Tuesday, December 2, 2008

Let’s make a deal — More people shopping bargains leads to healthy retail weekend

By Jenny Neyman
Redoubt Reporter

Shoppers’ concern about rising bills, worry over the fate of their investments or overall fear of a national economic recession were no match for the allure of two-for-one sales and special deals over the weekend as retailers kicked off the holiday shopping season.

Saturday and “Black Friday,” as the day after Thanksgiving has come to be known, drew in more shoppers than some retailers expected on the central Kenai Peninsula.

“Actually, our Friday and Saturday blew last year out of the water, so we’re very happy,” said Liz Schmitt, owner of Northcountry Fair in Soldotna. “We’re anticipating a good Christmas season. Usually those are our two big kickoff days.”

Schmitt said she wasn’t expecting any growth in sales this holiday shopping season compared to last year. Economic concerns like higher gasoline, heating and electricity costs, as well as trepidation over the national economy, were expected to prompt shoppers to tighten their grips on wallets. Sales have been slow overall this year, Schmitt said, but with gas prices back down under $3 a gallon this week, the allure of special deals enticed people to get out and spend.

“From the predictions in the paper, we were expecting it to be mostly just flat, the same as last year,” Schmitt said. “We were very happy, as we always are, to see our local customers.”

Local retailers may actually be benefiting from economic concerns — especially gas prices and the hikes in shipping costs that go with them — if they motivate shoppers to look for gifts in town, rather than heading to Anchorage or ordering off the Internet.

“We’re excited about people shopping local,” said Steve Beeson, owner of Beemun’s in Soldotna. “We’re the ones that are here for the individual and we do our best to have good prices and a decent selection as best as we can.”

The weekend after Thanksgiving typically isn’t the busiest at Beemun’s — not compared to the week before Christmas — but sales were still strong.

“It was a good for us,” Beeson said. “I think we’re tending to see more people stay local, which we appreciate as far as businesses go.”

Fred Meyer in Soldotna generally draws a considerable crowd Thanksgiving weekend with its annual sock sales, as well as other discounts. This year was better than last.

“I have been at this particular location almost five years now, and we had people at all our doors,” said Ron Delaney, manager.

The store typically gets a line of 50 to 75 shoppers waiting for the main entrance to open Friday. This year there were 250 queued up.

“By 5:30 my parking lot was full. I just had a couple carts left over. This place was nuts. But everyone seemed to be in their happy 5 a.m. shopping mode. For the most part they came in with a plan and left with a cartload,” Delaney said.

He said the number of customers was a surprise to him.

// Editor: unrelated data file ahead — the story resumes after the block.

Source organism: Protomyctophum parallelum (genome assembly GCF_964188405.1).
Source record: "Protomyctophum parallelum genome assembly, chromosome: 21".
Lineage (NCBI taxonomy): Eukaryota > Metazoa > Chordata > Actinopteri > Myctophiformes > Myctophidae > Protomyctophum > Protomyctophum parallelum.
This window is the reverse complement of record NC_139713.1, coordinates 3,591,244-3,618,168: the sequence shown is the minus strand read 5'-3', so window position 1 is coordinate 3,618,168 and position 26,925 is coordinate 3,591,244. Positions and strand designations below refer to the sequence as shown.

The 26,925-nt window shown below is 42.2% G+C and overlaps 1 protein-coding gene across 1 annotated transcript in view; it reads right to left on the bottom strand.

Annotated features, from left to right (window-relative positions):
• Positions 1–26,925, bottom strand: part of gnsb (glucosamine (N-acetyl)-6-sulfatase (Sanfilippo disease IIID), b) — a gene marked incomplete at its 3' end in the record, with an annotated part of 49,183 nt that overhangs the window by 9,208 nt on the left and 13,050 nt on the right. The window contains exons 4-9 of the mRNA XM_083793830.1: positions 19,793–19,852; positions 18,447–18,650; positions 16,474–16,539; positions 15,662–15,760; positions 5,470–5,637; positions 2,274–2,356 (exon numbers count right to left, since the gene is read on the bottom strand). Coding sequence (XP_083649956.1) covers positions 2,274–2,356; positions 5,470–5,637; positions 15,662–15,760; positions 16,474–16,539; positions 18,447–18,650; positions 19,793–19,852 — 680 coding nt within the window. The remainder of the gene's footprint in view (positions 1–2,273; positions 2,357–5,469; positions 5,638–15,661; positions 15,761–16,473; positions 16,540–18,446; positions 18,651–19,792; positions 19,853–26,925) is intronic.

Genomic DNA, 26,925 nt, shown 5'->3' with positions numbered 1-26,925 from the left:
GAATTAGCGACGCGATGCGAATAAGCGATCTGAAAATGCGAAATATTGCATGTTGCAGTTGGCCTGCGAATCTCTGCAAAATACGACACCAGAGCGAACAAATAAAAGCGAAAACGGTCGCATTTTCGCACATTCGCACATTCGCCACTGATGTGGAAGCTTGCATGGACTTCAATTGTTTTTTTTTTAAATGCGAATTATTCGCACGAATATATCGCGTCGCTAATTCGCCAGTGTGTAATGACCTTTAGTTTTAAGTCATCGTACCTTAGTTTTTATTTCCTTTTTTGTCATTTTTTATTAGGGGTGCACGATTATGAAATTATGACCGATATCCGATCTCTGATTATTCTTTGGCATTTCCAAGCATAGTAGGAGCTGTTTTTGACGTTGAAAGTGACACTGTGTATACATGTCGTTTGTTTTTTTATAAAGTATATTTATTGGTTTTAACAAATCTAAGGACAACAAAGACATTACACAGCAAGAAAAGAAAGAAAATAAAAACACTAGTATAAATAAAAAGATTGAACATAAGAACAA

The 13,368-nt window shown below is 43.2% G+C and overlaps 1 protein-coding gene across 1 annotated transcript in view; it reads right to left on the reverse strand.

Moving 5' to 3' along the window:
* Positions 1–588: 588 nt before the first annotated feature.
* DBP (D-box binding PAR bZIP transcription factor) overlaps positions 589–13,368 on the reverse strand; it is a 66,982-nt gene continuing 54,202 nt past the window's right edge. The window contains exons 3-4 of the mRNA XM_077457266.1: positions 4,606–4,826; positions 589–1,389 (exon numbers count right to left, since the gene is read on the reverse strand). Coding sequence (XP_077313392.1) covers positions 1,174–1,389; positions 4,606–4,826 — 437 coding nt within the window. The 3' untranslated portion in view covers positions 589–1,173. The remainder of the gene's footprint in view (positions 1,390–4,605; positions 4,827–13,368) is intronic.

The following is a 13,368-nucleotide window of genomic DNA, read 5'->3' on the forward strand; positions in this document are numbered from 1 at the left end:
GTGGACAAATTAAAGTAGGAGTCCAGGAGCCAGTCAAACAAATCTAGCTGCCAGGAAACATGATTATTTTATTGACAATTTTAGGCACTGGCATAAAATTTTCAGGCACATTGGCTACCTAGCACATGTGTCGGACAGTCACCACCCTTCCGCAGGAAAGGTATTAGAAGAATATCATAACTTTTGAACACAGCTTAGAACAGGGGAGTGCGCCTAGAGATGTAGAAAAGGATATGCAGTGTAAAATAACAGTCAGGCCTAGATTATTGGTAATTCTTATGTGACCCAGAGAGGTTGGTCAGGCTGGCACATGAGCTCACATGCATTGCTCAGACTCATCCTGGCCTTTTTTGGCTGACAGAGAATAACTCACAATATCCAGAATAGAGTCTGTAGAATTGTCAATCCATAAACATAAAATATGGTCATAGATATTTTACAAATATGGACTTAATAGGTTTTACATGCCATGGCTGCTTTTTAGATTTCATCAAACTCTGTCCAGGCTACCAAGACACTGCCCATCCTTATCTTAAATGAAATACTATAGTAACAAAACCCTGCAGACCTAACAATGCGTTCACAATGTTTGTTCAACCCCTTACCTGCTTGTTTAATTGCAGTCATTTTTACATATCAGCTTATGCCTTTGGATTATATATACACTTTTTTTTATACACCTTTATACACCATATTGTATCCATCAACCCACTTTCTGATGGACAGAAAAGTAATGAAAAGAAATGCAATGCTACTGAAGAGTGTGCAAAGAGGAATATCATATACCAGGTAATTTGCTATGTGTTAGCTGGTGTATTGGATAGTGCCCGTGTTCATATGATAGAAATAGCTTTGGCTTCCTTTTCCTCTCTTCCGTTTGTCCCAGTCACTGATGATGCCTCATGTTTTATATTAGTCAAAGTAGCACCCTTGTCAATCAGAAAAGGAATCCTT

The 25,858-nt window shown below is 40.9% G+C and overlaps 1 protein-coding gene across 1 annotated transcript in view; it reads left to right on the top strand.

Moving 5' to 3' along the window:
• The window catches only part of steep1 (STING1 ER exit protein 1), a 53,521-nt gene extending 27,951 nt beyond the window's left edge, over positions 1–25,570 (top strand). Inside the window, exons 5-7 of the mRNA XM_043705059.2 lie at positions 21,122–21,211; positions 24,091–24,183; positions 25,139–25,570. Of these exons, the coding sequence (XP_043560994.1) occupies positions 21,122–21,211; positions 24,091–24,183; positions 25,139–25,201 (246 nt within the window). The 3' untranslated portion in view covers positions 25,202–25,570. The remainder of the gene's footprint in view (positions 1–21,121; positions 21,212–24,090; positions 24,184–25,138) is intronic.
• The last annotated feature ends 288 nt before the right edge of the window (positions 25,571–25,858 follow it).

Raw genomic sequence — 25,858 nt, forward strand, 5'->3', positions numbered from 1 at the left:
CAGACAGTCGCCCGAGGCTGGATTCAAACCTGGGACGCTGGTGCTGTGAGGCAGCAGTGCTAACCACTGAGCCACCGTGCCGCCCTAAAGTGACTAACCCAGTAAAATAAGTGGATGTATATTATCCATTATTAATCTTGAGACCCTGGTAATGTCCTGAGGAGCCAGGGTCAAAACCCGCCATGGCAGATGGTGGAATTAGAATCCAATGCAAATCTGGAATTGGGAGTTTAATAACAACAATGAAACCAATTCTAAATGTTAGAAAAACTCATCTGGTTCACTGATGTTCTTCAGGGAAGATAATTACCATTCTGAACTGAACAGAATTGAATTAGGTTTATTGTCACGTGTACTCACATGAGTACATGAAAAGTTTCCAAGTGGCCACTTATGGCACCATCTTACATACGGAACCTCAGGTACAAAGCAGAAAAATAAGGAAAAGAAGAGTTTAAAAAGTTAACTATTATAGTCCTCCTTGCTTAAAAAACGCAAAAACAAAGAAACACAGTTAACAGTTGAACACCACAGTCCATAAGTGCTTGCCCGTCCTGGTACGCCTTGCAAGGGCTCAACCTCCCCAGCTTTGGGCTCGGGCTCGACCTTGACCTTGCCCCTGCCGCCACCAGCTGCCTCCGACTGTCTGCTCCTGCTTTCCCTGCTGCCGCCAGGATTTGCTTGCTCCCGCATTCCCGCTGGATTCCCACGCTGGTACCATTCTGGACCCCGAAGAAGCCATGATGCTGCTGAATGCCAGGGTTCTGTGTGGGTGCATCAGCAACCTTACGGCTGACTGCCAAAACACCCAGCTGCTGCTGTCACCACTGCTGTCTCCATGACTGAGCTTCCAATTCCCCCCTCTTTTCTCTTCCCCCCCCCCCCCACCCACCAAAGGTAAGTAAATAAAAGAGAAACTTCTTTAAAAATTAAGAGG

“We always plan very optimistically, but we’re ahead of where we thought we were going to be,” Delaney said. “I don’t think Alaskans are too worried about that ‘r’ word. It’s been a wonderful season so far.”

In the parking lot of Fred Meyer on Friday, several shoppers said they were planning on regulating their spending this season. But it may not be in ways that impact Thanksgiving weekend retail figures, especially if more people are drawn out to sales events.

“I’d say we’re all reining back a little bit. The way the year’s going with gas prices being so high at the beginning of the year and the stock market down, everybody’s concerned with what the economy is doing,” said Peter Barrett, of Kenai.

Tara Dunbar, of Soldotna, said she wasn’t going to buy as much as she normally would in her holiday shopping, and she paid close attention to prices and sales out of concern for the economy.

“I’m just nervous about it,” she said. “It hasn’t affected me that much, I’m just being a little extra cautious.”

On the other hand, Dunbar’s concern led her to be more focused on good deals, which prompted her to take part in early morning Black Friday shopping for the first time ever.

Judy Dixon, of Nikiski, was bargain hunting Friday, but said she’d pay full price for something if she thought she wouldn’t be able to get it otherwise.

“Living up here for so long, if you want something, you buy it when you see it or else you’re out of luck,” Dixon said.

In general, though, Dixon said she probably spent less than half this year what she did the day after Thanksgiving last year.

“Just the way the economy is, you think about maybe being a little more careful,” she said.

Anna Johns and Coline Kivi, of Nikiski, said they were cutting back on their spending for adults and focusing more on things people need, rather than frivolous purchases.

“For me, I don’t think it’s the economy so much as just trying to get Christmas back to reality,” Johns said. “It seems like we went so crazy for a little while. In the long run, we’ll have to cut back some.”

But there is one factor that may torpedo her plan.

“She’s a new grandma,” Kivi said.

Kids are also the reason Peter and LuAnn Barrett may go over their budget. They have three boys, now grown, and they come up with a plan for what they intend to get them. This year their plan calls for more useful items.

“But you go over a little bit because they’re your kids,” Peter said.

When sales signs beckon, it can be difficult to resit.

“It’s fun. We always do this every year,” Peter Barrett said of Black Friday. “You get in there and all the other stuff fades into the background and you think about what you want to buy and what to give other people.”

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